1 Oct 2013

Strength training on the bike

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Brett Sutton is one of the key players in triathlon training. He strongly believes in strength training and low cadence training, and the use of this during longer triathlon races.

Looking at cadence, heart rate, lactate, metabolic optimum, and neuromuscular measurements. Science shows us, that the metabolic optimum is 63.5 +/- 7.8 rpm. While the preferred cadence of the tested athletes were at 90.6 +/- 9.1 rpm.
So the "feeling" on the bike isn't corresponding with what really happens in the body. The energetically optimal cadence and neuromuscular corresponds with the strength capacity. Using lower cadence results in a lower heart rate, lower lactate and is a better preparation for the run. The higher cadence an athlete can ride, only tells us his endurance training status.
Looking at the fatigue of the central (brain) and peripheral (muscle) fatigue, also gives an insight in using higher or lower cadence.

Central (brain) fatigue can be measured with EEG. As I do with the omegawave. EEG recordings at different cadences but identical workload showed that higher pedal frequencies are associated with an increase in cortical brain activity, heart rate, blood lactate and RPE (fatigue scale).
So fatigue kicks in early!!! When the central activation decreases an athlete will get fatigued and his performance will drop.

Consistently maintaining a high level of cortical brain activation might be necessary to delay fatigue and improve racing performance. Training at different cadences seems to be the key to respond variably to different requirements during a race (e.g. short burst or final sprint).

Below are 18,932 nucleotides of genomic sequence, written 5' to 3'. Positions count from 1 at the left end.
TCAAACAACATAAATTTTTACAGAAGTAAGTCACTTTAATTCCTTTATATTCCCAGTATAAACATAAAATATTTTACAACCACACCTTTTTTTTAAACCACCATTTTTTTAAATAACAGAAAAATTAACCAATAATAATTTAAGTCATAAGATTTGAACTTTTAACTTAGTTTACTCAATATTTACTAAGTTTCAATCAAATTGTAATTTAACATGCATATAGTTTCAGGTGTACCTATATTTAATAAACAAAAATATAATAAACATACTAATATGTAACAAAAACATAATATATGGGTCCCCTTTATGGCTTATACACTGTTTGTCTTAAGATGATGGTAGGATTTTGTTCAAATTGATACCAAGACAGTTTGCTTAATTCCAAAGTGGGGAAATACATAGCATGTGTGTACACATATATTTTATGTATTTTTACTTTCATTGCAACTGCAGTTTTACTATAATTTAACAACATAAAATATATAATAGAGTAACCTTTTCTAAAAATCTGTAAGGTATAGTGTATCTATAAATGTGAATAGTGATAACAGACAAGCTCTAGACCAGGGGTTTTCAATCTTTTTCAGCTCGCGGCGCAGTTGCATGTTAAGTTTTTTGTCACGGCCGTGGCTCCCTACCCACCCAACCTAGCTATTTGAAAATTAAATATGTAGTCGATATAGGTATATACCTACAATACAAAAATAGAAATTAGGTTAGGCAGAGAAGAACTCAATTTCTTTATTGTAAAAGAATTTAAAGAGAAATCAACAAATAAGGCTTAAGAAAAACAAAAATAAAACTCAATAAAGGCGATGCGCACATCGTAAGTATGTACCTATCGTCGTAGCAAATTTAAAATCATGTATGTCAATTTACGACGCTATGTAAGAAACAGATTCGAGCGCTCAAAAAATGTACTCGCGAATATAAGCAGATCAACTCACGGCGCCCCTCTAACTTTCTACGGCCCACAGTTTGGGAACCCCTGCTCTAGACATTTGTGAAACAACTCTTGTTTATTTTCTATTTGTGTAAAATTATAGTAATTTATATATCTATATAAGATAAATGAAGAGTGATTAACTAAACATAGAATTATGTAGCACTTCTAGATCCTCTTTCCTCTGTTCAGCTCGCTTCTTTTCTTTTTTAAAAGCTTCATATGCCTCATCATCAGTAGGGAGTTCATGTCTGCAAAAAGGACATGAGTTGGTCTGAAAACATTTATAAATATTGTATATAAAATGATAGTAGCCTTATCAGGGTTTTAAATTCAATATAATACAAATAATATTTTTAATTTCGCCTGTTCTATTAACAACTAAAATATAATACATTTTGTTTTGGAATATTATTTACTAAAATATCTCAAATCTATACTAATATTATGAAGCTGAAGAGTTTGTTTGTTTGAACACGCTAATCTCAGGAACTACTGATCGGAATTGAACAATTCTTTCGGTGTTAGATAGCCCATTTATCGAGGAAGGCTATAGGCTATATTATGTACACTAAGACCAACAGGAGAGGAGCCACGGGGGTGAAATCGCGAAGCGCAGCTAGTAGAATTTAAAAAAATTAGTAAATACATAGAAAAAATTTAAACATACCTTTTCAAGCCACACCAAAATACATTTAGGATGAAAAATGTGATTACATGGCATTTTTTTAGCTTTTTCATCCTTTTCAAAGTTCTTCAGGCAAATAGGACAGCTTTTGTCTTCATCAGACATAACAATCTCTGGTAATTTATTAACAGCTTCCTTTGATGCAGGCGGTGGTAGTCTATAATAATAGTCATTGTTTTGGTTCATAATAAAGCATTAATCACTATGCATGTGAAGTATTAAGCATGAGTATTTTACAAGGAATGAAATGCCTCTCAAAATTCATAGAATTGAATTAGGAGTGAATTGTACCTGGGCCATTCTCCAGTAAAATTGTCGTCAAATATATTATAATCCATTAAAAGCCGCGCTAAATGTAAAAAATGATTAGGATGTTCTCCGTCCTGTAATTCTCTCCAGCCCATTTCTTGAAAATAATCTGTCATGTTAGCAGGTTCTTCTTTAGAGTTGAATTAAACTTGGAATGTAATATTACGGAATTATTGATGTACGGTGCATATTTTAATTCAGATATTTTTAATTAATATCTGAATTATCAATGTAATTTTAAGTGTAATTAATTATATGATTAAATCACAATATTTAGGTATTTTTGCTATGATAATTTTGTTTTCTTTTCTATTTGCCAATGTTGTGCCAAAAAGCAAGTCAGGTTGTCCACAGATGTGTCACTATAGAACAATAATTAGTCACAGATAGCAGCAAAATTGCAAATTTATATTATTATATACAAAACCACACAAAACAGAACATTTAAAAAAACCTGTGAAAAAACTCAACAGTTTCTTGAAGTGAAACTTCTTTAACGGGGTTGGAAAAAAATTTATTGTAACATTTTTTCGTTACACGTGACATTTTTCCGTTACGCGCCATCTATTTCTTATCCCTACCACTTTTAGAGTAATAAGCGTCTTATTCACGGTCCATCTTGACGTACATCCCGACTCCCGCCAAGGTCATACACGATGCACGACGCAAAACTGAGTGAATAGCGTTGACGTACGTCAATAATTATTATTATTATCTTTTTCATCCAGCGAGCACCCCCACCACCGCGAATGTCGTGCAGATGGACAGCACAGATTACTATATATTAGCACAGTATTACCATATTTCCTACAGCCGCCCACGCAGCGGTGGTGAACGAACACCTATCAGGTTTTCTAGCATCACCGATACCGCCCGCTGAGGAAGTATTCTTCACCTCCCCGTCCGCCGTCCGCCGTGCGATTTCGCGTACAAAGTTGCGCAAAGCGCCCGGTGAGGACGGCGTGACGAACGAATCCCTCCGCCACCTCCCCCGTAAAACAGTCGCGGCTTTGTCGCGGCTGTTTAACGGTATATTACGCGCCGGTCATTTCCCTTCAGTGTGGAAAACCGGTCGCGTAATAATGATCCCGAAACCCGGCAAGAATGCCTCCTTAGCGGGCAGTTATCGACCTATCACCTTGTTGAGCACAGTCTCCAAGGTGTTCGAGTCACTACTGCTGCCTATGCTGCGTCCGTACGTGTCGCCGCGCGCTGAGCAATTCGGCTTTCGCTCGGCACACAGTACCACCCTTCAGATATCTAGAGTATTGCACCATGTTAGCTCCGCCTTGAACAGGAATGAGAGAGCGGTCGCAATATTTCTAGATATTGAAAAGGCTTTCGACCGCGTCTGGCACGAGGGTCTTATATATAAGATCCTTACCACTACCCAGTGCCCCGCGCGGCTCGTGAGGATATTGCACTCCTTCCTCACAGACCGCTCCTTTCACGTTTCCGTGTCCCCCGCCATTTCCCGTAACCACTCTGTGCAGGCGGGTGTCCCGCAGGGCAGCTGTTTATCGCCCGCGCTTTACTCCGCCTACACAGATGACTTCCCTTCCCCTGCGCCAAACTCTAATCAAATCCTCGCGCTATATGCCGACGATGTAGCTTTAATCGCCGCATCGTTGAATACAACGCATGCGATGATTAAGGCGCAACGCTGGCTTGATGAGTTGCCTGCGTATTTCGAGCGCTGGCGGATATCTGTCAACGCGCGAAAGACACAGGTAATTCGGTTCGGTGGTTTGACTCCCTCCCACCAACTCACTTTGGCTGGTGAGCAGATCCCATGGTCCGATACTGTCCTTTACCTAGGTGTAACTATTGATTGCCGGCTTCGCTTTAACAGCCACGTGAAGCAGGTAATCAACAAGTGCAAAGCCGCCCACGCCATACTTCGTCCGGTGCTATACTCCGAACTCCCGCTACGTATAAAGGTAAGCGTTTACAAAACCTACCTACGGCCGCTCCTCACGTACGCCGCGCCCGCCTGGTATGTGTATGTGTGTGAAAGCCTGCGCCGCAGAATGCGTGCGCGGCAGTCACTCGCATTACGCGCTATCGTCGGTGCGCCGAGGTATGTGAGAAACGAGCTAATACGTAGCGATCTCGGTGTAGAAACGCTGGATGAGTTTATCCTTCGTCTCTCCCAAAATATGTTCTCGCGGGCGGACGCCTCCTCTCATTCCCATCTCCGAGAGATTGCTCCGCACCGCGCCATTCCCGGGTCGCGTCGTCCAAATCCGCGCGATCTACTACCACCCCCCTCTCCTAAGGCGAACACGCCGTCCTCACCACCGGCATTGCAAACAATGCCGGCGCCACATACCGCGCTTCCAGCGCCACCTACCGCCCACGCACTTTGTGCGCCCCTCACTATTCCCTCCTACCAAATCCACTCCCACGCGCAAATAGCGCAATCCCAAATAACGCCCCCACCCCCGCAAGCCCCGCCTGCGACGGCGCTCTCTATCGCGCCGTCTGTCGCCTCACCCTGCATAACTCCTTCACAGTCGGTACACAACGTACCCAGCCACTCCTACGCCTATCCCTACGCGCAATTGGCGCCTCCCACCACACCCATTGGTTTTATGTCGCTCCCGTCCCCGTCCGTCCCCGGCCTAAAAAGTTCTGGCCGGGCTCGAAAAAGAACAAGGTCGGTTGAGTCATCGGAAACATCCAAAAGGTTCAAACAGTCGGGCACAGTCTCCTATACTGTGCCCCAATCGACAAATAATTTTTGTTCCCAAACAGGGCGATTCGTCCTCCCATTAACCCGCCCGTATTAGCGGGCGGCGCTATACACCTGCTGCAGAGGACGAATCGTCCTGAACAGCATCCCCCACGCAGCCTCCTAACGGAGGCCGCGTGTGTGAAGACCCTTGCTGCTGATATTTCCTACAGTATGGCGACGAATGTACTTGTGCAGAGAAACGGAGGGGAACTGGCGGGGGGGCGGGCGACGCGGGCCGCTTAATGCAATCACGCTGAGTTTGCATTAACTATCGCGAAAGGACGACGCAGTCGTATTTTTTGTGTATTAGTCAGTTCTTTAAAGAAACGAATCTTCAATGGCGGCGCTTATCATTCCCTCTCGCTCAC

To increase the power output at higher cadences, higher cortical brain activation is necessary. Increased cortical brain activation at higher pedal frequencies could possibly be maintained longer by performing a systematic training at different cadences.

So a good training program also needs the use of different types of cadence. Looking at the central nervous system this could be one of the keys to better cycling.
However, central fatigue alone cannot explain the entire strength loss after exercise. Also the peripheral fatigue is one of the keys of the performance decrease. Peripheral muscle fatigue is an inability for the body to supply sufficient energy or other metabolites to the contracting muscles to meet the increased energy demand. This is the most common case of physical fatigue.

Train on different cadences. Look for your weak cadence spots.
For the short races you need more high cadence trainings because of the short burst after corners, escapes etc. The long races need more low cadence trainings so you get off the bike less fatigued and have a great run after the bike leg.
The key is the mixture of low and high cadence trainings for your race specific needs, talent and trainings that you've already done. So, give it a good thought before you start your preparation for the next season.

coach Ferdinand Mulder

Ferdinand Mulder

Ferdinand Mulder

Coach of teamTBBNL (Pro athletes Karlijn& Jasmijn vd Burg) and medical/ injury and rehab specialist of the TeamTBB.

Known for: inventive way of training, personal approach and always try to make the best out of a situation that suits the athletes needs (personal and technical) the best.

Besides coaching i'm an osteopath and treat a lot of physical problems in my office and give advice about injuries, nutrition, rehabilitation and all stress related items in life. Which I also test with the omegawave. 

" Stress is everywhere you can't hide from it so learn how to adapt "

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